“Coca-Cola has mastered the business of getting its sweet, fizzy drinks into even the most isolated of Papua New Guinea’s far-flung tropical islands and mountain villages. But getting the proceeds out of the South Pacific nation is proving much more troublesome…. Australian-listed Coca-Cola Amatil, which distributes Coke in the region, recently disclosed it was holding more of PNG's kina currency than it wanted due to foreign exchange restraints, a complaint echoed by other big businesses” - Reuters
CANBERRA - The irony of the Coca-Cola Amatil complaint that it can’t move money out of Papua New Guinea is that the company has been massively benefiting from new tariff levels on consumers imposed in last year's supplementary budget.
Tariffs on imported canned drinks that compete with Coke increased from 12.5% with an additional charge of K2.75 per litre on 1 January this year. This was actually an illegal increase as it was larger than what PNG had committed to when it joined the World Trade Organisation.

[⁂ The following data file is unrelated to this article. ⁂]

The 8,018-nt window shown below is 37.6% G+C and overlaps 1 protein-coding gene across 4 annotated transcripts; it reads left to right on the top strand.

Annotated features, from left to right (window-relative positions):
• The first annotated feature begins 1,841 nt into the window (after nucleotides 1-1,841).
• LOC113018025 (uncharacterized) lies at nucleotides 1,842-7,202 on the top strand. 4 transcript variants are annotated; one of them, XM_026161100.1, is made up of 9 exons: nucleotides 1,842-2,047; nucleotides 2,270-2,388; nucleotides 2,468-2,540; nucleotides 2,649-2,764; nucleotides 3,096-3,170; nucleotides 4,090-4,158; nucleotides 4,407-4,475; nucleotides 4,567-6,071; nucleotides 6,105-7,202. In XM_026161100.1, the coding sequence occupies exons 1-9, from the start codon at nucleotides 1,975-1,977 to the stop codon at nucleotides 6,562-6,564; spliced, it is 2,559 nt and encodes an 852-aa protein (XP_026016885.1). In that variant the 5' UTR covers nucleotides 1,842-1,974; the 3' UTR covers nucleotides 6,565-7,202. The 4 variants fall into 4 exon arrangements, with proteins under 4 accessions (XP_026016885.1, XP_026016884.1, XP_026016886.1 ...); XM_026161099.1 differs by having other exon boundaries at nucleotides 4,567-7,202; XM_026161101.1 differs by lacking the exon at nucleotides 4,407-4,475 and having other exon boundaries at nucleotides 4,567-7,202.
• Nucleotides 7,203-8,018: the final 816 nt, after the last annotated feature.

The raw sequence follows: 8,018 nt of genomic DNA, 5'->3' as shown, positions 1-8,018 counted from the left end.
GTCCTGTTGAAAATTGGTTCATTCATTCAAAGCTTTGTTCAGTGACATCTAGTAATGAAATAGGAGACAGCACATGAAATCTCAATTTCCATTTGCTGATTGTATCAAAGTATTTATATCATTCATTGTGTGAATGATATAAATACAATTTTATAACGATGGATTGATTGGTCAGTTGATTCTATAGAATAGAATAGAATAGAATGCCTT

So a previously imported one litre bottle of soft drink from Indonesia or the Philippines with a wholesale price of K4 had its tariff jump from around K0.50 (12.5%) to K3.25.
Of course, this has been a massive win for local manufacturers as it has eliminated competition from overseas and allowed them to lift local prices. The losers are Papua New Guinean consumers.
What makes this slightly different from the usual issue of balancing the interests of the local manufacturing industry and PNG families is that Coke is judged by some as a less than healthy item - so less consumption due to higher prices has an upside of lower levels of obesity and some diseases.
So the tariff is also acting as a rather blunt sugar tax - except that PNG-manufactured Coke is getting all the extra revenues rather than it going to the government to support health education programs in nutrition.